Sometimes it is just a quick thing, suddenly there it is, an epiphany. I had that on this day and I want to share with you.
I wanted to share this inspirational experience I had one day meeting up with some of my grandchildren. On this particular day, I had the pleasure of accompanying my daughter, Julie, as she came to pick her three children up after school.. You can probably remember the crazy energy and enthusiasm of all the children finally freed after seven hours in the classroom. It was contagious! I could not help but smile as the children of all ages raced past us, some playfully pushing at one another glad to be free.
After meeting two of my grandchildren and their classmates and teachers, my oldest grandson, Jake, still had not come out of his 6th grade classroom, so we set out to find him. As a 40 year veteran of the public school classroom I felt comfortable on the elementary school campus and as a grandmother I was enjoying being able to share in my grandkids’ world if only for a short while.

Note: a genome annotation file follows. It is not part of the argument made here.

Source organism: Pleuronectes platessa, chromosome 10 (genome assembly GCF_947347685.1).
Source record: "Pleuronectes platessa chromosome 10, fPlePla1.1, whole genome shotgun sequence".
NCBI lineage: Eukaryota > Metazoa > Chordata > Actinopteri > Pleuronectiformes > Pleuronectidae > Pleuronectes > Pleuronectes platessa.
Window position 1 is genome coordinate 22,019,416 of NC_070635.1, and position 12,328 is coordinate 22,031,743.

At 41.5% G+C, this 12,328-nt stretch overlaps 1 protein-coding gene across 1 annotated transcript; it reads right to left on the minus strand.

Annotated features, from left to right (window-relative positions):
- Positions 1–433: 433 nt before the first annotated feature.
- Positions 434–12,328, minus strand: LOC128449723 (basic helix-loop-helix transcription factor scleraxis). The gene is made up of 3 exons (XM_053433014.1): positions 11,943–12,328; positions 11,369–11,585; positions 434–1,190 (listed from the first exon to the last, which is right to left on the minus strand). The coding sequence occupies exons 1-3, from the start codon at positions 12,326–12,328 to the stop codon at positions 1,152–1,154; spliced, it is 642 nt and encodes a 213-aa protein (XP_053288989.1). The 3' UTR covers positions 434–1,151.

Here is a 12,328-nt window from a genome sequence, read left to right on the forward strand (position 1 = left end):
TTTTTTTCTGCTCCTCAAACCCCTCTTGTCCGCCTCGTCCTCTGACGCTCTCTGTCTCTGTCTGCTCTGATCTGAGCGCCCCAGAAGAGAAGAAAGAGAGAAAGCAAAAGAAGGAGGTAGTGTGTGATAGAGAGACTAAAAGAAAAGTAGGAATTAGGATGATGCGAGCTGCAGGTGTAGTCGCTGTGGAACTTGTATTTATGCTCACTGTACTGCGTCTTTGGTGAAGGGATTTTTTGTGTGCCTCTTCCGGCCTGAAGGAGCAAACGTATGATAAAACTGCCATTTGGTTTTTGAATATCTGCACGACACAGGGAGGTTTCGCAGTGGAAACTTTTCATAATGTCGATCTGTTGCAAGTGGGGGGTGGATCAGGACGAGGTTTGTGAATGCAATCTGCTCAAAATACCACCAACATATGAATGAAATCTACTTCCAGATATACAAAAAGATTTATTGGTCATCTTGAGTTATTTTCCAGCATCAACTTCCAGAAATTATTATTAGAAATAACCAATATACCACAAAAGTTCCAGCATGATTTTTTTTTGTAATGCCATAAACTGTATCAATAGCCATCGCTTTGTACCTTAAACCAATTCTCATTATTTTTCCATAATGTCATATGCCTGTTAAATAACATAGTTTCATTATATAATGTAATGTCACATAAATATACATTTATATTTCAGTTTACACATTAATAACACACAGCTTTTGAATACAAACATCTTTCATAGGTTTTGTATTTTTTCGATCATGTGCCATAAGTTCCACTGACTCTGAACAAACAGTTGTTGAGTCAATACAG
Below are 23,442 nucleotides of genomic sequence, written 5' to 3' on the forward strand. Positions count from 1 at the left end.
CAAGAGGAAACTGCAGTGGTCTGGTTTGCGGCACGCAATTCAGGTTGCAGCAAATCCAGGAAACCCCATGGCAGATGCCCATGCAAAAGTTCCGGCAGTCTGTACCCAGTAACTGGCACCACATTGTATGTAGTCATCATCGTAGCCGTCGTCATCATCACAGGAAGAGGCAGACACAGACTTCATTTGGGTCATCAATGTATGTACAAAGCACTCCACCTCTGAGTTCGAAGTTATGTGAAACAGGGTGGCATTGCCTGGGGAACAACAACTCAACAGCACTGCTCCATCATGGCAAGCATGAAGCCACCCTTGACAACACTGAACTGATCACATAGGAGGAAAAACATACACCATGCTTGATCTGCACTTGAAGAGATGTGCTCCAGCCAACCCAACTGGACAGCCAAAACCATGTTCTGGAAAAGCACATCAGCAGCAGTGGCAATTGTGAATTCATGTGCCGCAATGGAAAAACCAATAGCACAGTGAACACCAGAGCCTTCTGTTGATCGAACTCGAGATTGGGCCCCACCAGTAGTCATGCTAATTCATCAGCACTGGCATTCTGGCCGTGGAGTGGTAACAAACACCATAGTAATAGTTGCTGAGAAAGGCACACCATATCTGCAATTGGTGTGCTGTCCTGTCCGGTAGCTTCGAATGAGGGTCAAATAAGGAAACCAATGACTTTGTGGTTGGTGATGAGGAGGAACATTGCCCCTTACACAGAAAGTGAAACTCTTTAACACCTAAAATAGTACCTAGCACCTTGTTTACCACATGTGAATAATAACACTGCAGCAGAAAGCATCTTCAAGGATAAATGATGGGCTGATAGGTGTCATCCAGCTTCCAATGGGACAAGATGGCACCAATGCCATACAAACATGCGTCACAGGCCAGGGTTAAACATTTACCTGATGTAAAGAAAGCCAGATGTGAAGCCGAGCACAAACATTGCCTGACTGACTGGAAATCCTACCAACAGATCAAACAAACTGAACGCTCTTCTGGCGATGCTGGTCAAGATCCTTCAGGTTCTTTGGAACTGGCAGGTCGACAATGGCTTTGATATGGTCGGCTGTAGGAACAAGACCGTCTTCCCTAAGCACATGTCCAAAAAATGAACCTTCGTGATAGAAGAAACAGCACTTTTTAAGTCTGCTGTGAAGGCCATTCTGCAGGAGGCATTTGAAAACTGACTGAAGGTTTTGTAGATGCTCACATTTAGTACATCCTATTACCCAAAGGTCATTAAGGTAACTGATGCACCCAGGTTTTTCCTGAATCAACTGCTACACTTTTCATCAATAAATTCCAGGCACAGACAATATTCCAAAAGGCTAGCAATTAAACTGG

Upon opening Jake’s classroom door an electric wave of excitement spilled over the threshold. I was stunned to find that the room was still full of sixth graders happily working at their desks! By now about 15 to 20 minutes had elapsed since the dismissal bell and yet the students were not leaving or apparently even thinking about leaving. The culture of the classroom engulfed me in its warm embrace. It felt magical.
I mentioned to Jake how late it was and yet the children were not leaving. He said, “Oh Mimi, we never do. We like it here. We always stay after.” Before I knew it, I was meeting a key element of the class: Tank. I was introduced to a big yellow service dog that the students support and clearly love. Why would the children want to leave?